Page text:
SACRAMENTO, Calif. (AP) — Crisis pregnancy centers that discourage women from getting abortions in California will be required to provide information about abortions and other services under legislation Gov. Jerry Brown has approved.

The measure imposes the first such statewide rule, after local communities around the country have tried similar efforts.

Pregnancy crisis centers often are operated by abortion opponents, and critics say workers imply the facilities provide a range of medical care and have credentials they do not possess.

Under the new law, the centers will be required to offer information about affordable contraception, abortion and prenatal care. Those that are unlicensed also must inform clients of their status.

Backers of the measure include the abortion-rights group NARAL Pro-Choice California.

The law's supporters say the California measure was specifically crafted to address concerns raised by courts elsewhere, which have blocked some local attempts to require centers to disclose information about whether they provide referrals for abortion, emergency contraception or prenatal care.

NARAL estimates there are more than 4,000 pregnancy crisis centers, or pregnancy help centers, operating in the U.S., offering services such as pregnancy and STD testing, ultrasounds and counseling.

Critics say center employees imply the facilities provide a range of medical care and have credentials they do not possess, existing merely to coerce women into continuing their pregnancies. They say the clinics provide false information, including making unproven claims about health risks associated with using birth control or having an abortion.

Under the California measure, the centers must offer information about affordable contraception, abortion and prenatal care. Unlicensed facilities must inform clients of their status.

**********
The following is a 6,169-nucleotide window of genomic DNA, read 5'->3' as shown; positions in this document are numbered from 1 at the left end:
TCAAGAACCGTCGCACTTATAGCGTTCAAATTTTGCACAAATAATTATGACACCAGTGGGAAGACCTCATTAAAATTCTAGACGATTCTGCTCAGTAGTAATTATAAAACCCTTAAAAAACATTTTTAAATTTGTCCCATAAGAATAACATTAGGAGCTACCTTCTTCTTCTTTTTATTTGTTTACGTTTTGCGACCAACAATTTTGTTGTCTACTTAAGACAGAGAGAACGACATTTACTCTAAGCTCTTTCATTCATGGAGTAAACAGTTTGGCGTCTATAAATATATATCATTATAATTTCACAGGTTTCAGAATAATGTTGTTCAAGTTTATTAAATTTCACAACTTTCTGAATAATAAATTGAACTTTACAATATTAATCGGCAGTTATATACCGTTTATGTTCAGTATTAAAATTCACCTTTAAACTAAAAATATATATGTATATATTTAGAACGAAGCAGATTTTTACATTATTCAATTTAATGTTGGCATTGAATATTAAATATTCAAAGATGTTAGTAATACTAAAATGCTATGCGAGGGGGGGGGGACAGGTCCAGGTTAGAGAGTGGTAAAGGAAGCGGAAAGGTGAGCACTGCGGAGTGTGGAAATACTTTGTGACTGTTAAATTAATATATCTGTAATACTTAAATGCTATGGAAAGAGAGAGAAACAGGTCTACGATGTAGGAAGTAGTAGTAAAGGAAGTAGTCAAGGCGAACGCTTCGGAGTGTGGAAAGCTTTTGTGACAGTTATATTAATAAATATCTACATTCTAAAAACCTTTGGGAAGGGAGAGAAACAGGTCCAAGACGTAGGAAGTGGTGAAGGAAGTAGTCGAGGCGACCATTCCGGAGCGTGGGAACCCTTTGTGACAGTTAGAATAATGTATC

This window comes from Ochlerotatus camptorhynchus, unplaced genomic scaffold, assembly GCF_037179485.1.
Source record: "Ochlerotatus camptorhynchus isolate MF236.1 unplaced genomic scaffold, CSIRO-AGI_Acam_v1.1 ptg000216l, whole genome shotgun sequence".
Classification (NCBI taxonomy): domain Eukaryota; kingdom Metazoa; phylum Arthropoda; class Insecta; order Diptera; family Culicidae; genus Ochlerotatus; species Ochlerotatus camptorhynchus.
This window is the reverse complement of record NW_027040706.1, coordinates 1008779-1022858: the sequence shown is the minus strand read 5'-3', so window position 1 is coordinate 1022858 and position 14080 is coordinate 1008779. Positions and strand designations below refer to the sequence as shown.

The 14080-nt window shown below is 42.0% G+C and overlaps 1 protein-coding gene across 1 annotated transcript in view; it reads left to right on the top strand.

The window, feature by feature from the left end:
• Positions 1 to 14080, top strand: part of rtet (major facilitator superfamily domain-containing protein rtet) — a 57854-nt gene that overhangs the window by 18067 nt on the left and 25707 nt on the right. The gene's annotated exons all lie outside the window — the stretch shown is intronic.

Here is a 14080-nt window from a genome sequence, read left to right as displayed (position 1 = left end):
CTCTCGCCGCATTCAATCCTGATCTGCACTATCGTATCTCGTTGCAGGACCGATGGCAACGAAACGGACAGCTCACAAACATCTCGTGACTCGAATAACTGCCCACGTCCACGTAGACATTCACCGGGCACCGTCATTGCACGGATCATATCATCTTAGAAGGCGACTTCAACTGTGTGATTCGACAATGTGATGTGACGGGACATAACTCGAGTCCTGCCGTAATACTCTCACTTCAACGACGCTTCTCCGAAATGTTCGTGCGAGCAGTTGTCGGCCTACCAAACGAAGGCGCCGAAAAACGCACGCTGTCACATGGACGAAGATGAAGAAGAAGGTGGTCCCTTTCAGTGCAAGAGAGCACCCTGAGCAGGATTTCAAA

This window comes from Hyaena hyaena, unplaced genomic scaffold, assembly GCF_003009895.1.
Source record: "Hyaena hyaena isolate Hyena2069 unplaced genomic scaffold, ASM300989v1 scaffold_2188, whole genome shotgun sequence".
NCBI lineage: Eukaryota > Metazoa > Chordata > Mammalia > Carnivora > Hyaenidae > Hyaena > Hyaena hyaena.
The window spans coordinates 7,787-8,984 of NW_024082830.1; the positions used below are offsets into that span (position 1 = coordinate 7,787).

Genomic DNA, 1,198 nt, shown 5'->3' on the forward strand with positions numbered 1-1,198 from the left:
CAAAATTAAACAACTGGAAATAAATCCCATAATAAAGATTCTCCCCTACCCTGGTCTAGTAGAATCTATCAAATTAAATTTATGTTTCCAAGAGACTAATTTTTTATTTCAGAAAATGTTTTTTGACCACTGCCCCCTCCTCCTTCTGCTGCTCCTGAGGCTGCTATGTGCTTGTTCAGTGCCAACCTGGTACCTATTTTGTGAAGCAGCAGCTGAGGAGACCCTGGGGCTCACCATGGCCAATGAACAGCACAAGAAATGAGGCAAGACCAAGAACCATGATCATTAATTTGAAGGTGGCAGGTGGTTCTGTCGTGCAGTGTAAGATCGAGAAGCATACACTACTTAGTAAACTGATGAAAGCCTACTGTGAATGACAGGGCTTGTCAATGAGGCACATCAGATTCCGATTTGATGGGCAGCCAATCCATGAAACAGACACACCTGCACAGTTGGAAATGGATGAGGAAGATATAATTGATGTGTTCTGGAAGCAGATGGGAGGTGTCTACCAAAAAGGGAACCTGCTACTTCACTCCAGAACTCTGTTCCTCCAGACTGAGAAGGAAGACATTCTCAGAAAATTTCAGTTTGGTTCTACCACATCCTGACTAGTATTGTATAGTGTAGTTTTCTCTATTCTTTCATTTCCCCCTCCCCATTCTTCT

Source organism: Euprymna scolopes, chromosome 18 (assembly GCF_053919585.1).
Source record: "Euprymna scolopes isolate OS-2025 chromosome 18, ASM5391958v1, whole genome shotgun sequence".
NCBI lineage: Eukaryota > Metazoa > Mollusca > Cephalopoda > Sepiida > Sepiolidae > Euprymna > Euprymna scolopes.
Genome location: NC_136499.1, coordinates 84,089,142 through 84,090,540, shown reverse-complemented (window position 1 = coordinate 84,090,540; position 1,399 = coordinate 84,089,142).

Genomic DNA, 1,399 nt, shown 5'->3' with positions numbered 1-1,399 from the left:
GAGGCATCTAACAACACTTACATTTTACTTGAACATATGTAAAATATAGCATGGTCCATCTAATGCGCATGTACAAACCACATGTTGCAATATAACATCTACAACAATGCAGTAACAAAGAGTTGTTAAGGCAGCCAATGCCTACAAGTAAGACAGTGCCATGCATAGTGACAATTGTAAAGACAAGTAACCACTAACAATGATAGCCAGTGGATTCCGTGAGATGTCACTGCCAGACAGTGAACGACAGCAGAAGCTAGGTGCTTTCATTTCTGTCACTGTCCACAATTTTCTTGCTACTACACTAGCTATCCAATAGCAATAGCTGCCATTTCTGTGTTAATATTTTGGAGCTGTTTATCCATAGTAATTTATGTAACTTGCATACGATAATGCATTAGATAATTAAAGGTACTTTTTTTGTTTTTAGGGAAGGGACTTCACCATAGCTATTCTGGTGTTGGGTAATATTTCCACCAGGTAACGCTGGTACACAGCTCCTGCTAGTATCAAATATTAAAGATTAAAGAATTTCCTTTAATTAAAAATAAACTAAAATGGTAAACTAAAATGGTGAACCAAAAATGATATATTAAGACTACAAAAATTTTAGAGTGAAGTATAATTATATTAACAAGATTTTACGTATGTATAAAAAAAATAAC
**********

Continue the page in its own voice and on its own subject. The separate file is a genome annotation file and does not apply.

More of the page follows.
The legislation by Assemblyman David Chiu, D-San Francisco, and Assemblywoman Autumn Burke, D-Los Angeles, was sponsored by NARAL Pro-Choice California and Black Women for Wellness, and supported by Attorney General Kamala Harris, a candidate for U.S. Senate. The groups said women need access to health information that is free from coercion.

"A growing and alarming movement is working to mislead women in order to achieve their political ideology," Chiu said in a statement.

Critics such as Assemblywoman Shannon Grove, R-Bakersfield, said the bill forces clinics against their will to pay for and distribute abortion referral information.

"Does the government have a right to tell a newspaper what to write, a preacher what to preach, a private school what to teach? Of course not," Grove said in arguing against the bill. "So why is it OK for the government to force prolife pregnancy centers against their will to advertise and promote government abortion services?"

The proposal came to the Legislature after San Francisco passed a local ordinance prohibiting advertising it deemed misleading by crisis pregnancy centers. A federal judge upheld the ban.

Brown also signed a bill this session by Assemblyman Jimmy Gomez, D-Los Angeles, requiring health clinics that provide abortions or birthing services to apply for waivers from mandatory hospital transfer agreements. Gomez says such clinics are the only ones not allowed to obtain waivers, restricting access for women who live in areas without hospitals. That bill was sponsored by Planned Parenthood.